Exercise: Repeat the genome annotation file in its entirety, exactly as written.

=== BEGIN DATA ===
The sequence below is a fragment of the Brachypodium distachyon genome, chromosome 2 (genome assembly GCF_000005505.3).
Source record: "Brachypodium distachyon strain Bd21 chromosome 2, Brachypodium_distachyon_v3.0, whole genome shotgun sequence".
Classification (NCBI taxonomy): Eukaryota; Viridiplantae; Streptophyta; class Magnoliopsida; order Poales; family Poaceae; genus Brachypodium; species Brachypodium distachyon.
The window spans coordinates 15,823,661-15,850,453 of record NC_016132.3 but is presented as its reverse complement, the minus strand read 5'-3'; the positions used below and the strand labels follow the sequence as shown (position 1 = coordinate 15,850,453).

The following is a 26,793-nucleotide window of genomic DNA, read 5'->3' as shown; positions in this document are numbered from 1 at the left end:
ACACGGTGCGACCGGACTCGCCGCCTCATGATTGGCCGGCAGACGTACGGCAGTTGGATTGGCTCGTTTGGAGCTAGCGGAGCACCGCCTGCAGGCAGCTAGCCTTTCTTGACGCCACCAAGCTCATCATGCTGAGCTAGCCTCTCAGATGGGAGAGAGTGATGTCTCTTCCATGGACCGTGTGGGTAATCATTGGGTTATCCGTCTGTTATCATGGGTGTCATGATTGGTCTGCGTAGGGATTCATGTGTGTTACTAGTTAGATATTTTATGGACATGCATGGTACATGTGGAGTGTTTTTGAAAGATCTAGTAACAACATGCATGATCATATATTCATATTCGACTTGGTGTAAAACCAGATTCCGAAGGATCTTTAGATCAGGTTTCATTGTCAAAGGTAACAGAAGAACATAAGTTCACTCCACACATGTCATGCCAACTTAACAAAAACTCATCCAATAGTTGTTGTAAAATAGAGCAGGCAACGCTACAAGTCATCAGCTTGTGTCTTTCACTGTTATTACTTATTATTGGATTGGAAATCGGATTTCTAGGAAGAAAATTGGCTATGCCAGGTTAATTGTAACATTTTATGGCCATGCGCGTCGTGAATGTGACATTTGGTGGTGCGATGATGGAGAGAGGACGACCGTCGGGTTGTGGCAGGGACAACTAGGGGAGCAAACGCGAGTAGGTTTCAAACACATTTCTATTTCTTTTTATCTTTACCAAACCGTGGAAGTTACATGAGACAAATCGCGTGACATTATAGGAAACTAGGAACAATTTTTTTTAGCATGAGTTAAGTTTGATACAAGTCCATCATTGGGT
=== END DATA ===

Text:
The sequence below is a fragment of the Brachypodium distachyon genome, chromosome 2 (genome assembly GCF_000005505.3).
Source record: "Brachypodium distachyon strain Bd21 chromosome 2, Brachypodium_distachyon_v3.0, whole genome shotgun sequence".
Classification (NCBI taxonomy): Eukaryota; Viridiplantae; Streptophyta; class Magnoliopsida; order Poales; family Poaceae; genus Brachypodium; species Brachypodium distachyon.
The window spans coordinates 15,823,661-15,850,453 of record NC_016132.3 but is presented as its reverse complement, the minus strand read 5'-3'; the positions used below and the strand labels follow the sequence as shown (position 1 = coordinate 15,850,453).

The following is a 26,793-nucleotide window of genomic DNA, read 5'->3' as shown; positions in this document are numbered from 1 at the left end:
ACACGGTGCGACCGGACTCGCCGCCTCATGATTGGCCGGCAGACGTACGGCAGTTGGATTGGCTCGTTTGGAGCTAGCGGAGCACCGCCTGCAGGCAGCTAGCCTTTCTTGACGCCACCAAGCTCATCATGCTGAGCTAGCCTCTCAGATGGGAGAGAGTGATGTCTCTTCCATGGACCGTGTGGGTAATCATTGGGTTATCCGTCTGTTATCATGGGTGTCATGATTGGTCTGCGTAGGGATTCATGTGTGTTACTAGTTAGATATTTTATGGACATGCATGGTACATGTGGAGTGTTTTTGAAAGATCTAGTAACAACATGCATGATCATATATTCATATTCGACTTGGTGTAAAACCAGATTCCGAAGGATCTTTAGATCAGGTTTCATTGTCAAAGGTAACAGAAGAACATAAGTTCACTCCACACATGTCATGCCAACTTAACAAAAACTCATCCAATAGTTGTTGTAAAATAGAGCAGGCAACGCTACAAGTCATCAGCTTGTGTCTTTCACTGTTATTACTTATTATTGGATTGGAAATCGGATTTCTAGGAAGAAAATTGGCTATGCCAGGTTAATTGTAACATTTTATGGCCATGCGCGTCGTGAATGTGACATTTGGTGGTGCGATGATGGAGAGAGGACGACCGTCGGGTTGTGGCAGGGACAACTAGGGGAGCAAACGCGAGTAGGTTTCAAACACATTTCTATTTCTTTTTATCTTTACCAAACCGTGGAAGTTACATGAGACAAATCGCGTGACATTATAGGAAACTAGGAACAATTTTTTTTAGCATGAGTTAAGTTTGATACAAGTCCATCATTGGGT